Compliancy with the international and European ISO 14044 and EN 15804 standards guarantees transparency and accuracy of the verified EPDs. Therefore, using EPDs is an efficient and effective way to have a clear understanding of the environmental impacts of building materials, and choose the highest-performing ones to reduce the overall embodied carbon of the building, and comply with regulations or achieve Green Building certification credits.
However, this doesn’t mean that there are no options left for countries without an existing EPD database: if local EPDs are not available, it is possible to use materials for the calculations with the same technical features as the materials you are planning to use, which means that the environmental impacts they would produce are roughly the same, and, therefore, can be used to calculate Whole Building LCA. Moreover, it is also possible to use average LCA data.
EPD database vs. generic database: how to leverage both
At this point, it is important to clarify what is the difference between an EPD database and a generic LCA database.
An EPD database is understood as a database that contains a comprehensive amount of construction Environmental Product Declarations across one or more countries. In this database, an expert is free to select a specific material produced by an available manufacturer that reflects the LCA analysis of that material only. For example, One Click LCA has more than 90,000 materials in its database. Why don’t you test it with a free trial?
A generic LCA database is a database of industry average LCAs for selected material groups. Industry average LCA is the environmental performance of a material, calculated as an average across all manufacturers of that material. For example, if you are looking for the environmental emissions of paints in Germany, you will find the generic average LCA for all German paints. In this case, the average value consists of both the materials that have exceptional environmental performance and those that contribute highly to CO2 emissions. This might mean that, even if you choose a better performing paint, the final report won’t reflect the fact you chose a more sustainable option.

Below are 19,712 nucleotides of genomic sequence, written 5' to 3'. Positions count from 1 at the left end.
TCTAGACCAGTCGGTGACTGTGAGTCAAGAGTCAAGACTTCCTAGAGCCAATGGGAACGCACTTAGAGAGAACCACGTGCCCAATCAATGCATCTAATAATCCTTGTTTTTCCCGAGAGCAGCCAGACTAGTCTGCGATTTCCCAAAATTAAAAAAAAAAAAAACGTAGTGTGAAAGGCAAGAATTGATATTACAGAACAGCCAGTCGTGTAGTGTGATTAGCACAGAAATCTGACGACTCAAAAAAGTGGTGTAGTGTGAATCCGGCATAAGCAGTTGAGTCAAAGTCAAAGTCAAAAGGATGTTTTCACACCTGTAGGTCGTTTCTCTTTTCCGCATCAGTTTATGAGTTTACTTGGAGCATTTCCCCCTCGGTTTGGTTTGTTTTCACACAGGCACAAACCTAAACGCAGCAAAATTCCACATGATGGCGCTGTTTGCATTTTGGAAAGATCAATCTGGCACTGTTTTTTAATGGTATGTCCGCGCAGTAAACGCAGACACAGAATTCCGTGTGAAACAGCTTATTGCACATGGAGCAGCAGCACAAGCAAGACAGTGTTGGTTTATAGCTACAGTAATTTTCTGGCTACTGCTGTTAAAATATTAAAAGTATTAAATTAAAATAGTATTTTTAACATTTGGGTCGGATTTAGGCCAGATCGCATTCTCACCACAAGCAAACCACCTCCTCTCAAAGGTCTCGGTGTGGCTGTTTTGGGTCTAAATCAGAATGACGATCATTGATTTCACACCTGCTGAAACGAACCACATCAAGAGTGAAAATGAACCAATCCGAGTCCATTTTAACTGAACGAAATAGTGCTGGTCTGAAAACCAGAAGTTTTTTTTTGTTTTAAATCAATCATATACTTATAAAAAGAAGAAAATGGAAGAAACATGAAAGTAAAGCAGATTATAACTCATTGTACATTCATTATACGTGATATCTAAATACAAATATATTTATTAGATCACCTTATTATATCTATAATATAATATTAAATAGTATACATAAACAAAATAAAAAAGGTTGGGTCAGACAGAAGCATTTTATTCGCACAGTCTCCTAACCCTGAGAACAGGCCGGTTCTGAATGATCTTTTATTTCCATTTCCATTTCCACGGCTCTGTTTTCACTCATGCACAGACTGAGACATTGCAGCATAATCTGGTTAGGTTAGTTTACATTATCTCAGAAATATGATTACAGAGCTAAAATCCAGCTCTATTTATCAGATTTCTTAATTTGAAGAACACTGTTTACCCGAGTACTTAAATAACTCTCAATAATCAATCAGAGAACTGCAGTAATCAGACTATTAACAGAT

However, while more countries and manufacturers worldwide work towards building EPD databases, using generic LCA data is still a viable option for performing Whole Building LCA. In short, if you can choose between EPDs and generic data, it is always preferable to use EPDs, but if that is not possible it’s better to use generic data and still perform LCA calculations. Moreover, One Click LCA uses a BRE-approved data regionalization methodology according to CEN/TR 15941:2010 to adjust the emissions to match with local manufacturing conditions. This means that you can use data from other manufacturers and countries and adjust it to your local conditions, obtaining results that are compliant, reliable, and actionable.
By adopting Whole Building Life Cycle Assessment, designers and construction specialists all over the world can effectively measure and reduce the harmful impacts of their buildings, and, by making LCA a necessary step of any new construction or refurbishment project, the pressure on manufacturers and governments to incentivize the creation and use of EPDs will also increase.
Therefore, while EPDs provide more reliable and accurate results, average LCA data is still a good option that can be used in all cases when EPDs are not available.
Calculate Whole Building LCA with One Click LCA
One Click LCA can support more than 40 certifications and has dedicated tools with access to the data and resources you need to comply with the requirements.
You can access dedicated tools for:
- LEED v4 Whole-Building Life-Cycle Assessment
- BREEAM Mat 01 for BREEAM International
- IMPACT-Compliant LCA for BREEAM UK
- Infrastructure LCA
- LCA for Energie Carbone
- Dozens more
You can use One Click LCA for your LCA requirements anywhere in the world. Want to understand in more detail how product-specific EPDs can help you achieve quality and consistency for your Whole Building LCA? Read our position paper.